#1  
Old 03-16-2013, 10:26 PM
Serf
 
Join Date: Mar 2013
Location: New Zealand
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Default Pumice as Insulation

Greetings from New Zealand, a country with more than its fair share of volcanoes. As a result we have a lot of pumice.
Does anyone have any advice on using pumice as insulation? Can I use the same mix as for for perlite or vermiculite concrete (5 pumice:1 cement)
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Old 03-25-2013, 05:37 AM
Peasant
 
Join Date: Sep 2012
Location: Ontario, Canada
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Default Re: Pumice as Insulation

I am trying to find out the same thing. Good luck. I think it will be ok as long as the pummice is not to fine. Otherwise it would be like using sand.
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Old 03-25-2013, 06:31 AM
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Default Re: Pumice as Insulation

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Originally Posted by Jimney View Post
I am trying to find out the same thing. Good luck. I think it will be ok as long as the pummice is not to fine. Otherwise it would be like using sand.
Actually I think it 's the opposite. Fine vermiculite is easier to make a workable mix than coarse stuff. Suggest you crush it up to grains of max size of about 6mm and discard powder. That's the usual technique of using crushed insulating firebricks as aggregate. It's time consuming hard work but should work ok.
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Old 03-25-2013, 06:51 AM
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Default Re: Pumice as Insulation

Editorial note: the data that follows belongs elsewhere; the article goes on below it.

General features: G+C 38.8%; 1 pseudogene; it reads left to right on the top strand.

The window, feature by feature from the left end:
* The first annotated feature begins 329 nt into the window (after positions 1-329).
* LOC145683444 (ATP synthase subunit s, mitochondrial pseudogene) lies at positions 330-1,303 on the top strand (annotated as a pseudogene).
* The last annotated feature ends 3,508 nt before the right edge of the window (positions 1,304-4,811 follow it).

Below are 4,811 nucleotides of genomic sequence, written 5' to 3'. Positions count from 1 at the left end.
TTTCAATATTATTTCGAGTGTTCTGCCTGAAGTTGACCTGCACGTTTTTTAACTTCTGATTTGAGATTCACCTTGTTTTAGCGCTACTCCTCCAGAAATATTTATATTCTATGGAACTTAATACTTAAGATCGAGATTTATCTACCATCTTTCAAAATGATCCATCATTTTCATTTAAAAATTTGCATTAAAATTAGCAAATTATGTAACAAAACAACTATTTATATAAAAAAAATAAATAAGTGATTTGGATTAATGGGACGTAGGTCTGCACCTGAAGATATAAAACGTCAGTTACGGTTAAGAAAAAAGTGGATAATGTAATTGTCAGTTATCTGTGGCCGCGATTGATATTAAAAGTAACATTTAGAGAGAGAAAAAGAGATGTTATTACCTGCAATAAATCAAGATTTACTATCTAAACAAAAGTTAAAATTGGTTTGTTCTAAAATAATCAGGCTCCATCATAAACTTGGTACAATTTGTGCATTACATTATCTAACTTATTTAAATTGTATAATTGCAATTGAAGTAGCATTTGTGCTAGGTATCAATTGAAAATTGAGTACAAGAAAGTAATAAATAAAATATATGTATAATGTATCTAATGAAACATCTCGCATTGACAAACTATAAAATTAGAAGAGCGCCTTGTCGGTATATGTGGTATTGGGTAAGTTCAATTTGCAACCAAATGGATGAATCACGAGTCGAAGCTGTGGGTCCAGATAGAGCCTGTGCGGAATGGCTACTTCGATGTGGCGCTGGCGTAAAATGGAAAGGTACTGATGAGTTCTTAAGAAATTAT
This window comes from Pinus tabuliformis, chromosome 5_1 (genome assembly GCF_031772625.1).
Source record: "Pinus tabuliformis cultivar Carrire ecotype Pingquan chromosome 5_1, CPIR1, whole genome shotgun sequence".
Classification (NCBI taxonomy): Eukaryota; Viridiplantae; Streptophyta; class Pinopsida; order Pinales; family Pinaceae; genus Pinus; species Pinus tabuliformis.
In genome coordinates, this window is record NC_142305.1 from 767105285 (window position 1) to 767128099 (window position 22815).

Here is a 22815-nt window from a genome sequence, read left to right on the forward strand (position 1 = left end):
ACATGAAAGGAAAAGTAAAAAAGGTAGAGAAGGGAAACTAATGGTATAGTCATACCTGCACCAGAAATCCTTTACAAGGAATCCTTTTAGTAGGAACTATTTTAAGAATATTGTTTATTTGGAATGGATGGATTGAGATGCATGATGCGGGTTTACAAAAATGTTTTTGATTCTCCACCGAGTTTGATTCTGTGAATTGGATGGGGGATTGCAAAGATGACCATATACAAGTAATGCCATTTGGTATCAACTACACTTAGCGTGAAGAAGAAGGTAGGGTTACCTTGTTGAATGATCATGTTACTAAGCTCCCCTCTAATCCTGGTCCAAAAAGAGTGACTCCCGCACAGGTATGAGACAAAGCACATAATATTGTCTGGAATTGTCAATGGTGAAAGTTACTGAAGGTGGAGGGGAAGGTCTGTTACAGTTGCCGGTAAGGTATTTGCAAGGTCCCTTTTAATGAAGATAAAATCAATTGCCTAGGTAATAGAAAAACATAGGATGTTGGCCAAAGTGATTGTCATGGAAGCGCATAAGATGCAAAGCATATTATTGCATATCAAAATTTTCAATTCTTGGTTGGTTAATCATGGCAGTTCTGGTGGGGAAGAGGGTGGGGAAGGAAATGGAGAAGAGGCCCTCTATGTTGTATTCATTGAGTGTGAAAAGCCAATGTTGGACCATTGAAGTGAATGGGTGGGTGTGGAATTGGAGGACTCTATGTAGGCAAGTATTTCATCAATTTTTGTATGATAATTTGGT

Crushed pumice is not an insulator. Pumice in macro form is an insulator because of the millions of tiny air bubbles. Crush it, and you just have glass dust.
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Old 03-25-2013, 01:10 PM
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Default Re: Pumice as Insulation

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Originally Posted by david s View Post
Actually I think it 's the opposite. Fine vermiculite is easier to make a workable mix than coarse stuff. Suggest you crush it up to grains of max size of about 6mm and discard powder. That's the usual technique of using crushed insulating firebricks as aggregate. It's time consuming hard work but should work ok.
If you can break it up to small grains as I suggested you will still have grains containing air, but discard the dust.
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Old 03-25-2013, 04:24 PM
Journeyman
 
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Default Re: Pumice as Insulation

Just covered this in a recent thread. The data I can find says pumice has a thermal conductivity of 0.58 in the metric scale. Perlite is 0.031 and Vermiculite is 0.058. As you can see there is a full order of magnitude between the insulating ability of Perlite and Vermiculite and that of Pumice.